Python interpreters also have a boolean called __debug__ that is defined by the compiler inside each script executed. It cannot be changed by the script itself. It is set as True all the times except for optimisation modes, where this boolean is False. Why we need this boolean? Just you wait.
Originally, assert was thought as a tool for the debugging. Actually, it still is. How does it work? Well, the original function’s code looks like this:
def assert(expression): if __debug__: if not expression: raise AssertionError
So, if __debug__ is False, there might be no AssertionError raised where you expect it. Let’s see a small script that the officers of some top secret nuclear attack site use:
#Used mainly for preparing tea #Nukes everybody if argument "nukeeverybody" is given import sys import nuke import tea try: assert(sys.argv != "nukeeverybody") except AssertionError: teacup = tea.Tea(volume="cup") teacup.boil_water() teacup.brew_tea() teacup.bring_to_officers() else: our_nuke = nuke.Nuke(target=nuke.targets["everybody"]) #OH MY GOD our_nuke.prepare() #WHY THIS time.sleep(3) #WE'RE GOING TO DIE our_nuke.launch() #At least we used objects where they were really aproppriate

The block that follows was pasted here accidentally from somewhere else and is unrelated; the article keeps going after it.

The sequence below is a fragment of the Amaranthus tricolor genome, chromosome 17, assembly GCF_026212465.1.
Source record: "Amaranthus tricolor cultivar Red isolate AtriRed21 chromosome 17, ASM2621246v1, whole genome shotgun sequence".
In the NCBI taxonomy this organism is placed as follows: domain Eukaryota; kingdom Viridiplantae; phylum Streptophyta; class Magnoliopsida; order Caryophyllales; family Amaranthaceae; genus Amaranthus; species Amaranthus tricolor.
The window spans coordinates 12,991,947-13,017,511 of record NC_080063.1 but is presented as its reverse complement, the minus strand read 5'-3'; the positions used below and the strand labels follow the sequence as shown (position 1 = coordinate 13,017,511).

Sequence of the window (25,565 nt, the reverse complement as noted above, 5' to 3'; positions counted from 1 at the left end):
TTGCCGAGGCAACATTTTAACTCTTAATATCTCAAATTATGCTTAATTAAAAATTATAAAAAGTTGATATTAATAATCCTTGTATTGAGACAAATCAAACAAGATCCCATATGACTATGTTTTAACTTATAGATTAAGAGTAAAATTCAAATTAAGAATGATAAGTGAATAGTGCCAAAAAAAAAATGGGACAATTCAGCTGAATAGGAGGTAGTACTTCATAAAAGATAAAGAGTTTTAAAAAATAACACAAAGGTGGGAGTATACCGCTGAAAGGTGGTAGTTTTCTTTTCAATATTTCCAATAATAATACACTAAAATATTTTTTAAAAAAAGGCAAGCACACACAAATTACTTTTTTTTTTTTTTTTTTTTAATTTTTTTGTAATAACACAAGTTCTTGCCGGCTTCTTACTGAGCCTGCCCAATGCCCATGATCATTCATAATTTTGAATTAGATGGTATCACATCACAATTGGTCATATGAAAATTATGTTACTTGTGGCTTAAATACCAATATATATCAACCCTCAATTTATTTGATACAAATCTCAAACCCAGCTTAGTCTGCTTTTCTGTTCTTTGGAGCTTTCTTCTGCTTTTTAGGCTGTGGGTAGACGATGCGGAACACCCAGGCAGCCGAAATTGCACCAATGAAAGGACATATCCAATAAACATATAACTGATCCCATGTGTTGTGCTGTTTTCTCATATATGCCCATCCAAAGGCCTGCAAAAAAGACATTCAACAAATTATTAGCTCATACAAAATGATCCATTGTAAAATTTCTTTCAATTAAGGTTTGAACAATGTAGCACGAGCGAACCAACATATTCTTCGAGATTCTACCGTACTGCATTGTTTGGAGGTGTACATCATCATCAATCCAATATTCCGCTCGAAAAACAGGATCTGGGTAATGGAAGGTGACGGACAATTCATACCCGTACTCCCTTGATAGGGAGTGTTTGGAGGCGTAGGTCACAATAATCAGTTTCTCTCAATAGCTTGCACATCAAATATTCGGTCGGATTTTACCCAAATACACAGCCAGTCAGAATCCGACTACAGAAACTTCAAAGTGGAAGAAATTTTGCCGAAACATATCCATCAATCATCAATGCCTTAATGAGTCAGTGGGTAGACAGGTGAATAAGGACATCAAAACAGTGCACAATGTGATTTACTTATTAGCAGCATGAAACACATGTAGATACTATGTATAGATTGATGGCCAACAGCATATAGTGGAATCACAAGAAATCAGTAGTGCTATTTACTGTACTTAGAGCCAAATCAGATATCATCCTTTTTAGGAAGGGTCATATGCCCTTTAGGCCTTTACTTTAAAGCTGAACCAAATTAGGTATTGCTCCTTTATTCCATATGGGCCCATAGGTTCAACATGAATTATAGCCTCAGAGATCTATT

Suppose that somebody made all the technical officers at the rocket silo recompile all their Python interpreters so that by default they use the optimisation mode. Then one of them wants some tea and launches bringtea.py… Assert behaves as if the statement is True, even though it isn’t. So the code passes straight to the “else” block and the code there gets executed…
Until time.sleep(), as “time” isn’t imported 😉 Still, nuke is prepared for the launch, who knows, what bad could happen due to that. Also, officers don’t get any tea.
Don’t use assert for things like checking arguments and such. It wasn’t prepared for anything other than testing and debugging and thus may misbehave on other occasions.